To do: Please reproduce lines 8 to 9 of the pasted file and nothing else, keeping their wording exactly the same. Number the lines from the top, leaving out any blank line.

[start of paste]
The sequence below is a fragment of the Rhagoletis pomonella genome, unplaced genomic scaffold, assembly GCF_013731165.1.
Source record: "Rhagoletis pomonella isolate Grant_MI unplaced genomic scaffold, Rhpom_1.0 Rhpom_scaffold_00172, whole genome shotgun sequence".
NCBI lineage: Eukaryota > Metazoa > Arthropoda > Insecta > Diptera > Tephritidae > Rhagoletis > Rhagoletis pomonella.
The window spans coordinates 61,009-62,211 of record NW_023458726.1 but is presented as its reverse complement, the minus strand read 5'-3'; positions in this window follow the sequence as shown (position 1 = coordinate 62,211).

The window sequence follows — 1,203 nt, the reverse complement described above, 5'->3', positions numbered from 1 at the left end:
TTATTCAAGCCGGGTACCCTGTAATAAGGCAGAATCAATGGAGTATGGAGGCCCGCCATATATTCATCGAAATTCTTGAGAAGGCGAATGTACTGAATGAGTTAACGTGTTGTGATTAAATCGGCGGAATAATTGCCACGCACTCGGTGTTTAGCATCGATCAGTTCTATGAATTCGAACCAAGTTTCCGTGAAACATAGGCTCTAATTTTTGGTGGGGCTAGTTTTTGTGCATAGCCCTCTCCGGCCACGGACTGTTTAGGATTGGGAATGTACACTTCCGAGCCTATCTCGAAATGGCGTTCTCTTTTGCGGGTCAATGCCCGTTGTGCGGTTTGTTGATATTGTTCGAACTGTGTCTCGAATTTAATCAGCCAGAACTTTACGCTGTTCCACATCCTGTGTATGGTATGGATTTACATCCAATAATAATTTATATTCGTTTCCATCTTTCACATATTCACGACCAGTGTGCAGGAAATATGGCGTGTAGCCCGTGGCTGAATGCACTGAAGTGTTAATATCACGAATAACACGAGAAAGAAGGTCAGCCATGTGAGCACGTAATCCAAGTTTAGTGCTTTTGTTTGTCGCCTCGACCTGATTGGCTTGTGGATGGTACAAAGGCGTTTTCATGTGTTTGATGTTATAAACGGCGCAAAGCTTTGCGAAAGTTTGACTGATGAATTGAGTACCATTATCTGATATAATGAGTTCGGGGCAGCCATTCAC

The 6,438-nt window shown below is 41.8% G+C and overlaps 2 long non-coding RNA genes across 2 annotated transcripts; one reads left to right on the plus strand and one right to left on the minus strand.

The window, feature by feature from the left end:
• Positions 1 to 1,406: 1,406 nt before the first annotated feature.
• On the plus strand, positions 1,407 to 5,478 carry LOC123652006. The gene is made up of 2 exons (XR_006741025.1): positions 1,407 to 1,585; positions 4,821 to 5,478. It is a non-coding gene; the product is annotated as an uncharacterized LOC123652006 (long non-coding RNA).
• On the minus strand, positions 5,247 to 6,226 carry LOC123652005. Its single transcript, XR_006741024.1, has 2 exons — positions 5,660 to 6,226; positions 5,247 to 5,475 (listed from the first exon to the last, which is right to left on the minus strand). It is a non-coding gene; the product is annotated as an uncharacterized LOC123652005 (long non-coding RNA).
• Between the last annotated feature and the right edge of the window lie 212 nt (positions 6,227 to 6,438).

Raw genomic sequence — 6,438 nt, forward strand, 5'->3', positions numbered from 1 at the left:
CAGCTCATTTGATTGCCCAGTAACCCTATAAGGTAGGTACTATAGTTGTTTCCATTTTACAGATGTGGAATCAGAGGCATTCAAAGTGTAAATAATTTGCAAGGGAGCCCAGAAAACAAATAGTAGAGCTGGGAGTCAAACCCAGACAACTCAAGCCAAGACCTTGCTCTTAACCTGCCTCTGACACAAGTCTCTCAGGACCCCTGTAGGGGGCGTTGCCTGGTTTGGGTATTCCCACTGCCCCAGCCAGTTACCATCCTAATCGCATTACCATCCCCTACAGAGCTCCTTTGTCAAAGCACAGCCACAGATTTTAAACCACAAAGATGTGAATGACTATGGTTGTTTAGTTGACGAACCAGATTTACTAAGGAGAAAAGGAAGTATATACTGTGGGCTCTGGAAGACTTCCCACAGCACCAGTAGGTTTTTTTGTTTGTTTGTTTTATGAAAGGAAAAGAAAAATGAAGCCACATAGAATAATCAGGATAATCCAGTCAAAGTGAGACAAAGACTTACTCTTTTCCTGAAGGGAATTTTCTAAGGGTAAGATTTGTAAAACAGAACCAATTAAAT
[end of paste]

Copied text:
The window, feature by feature from the left end:
• Positions 1 to 1,406: 1,406 nt before the first annotated feature.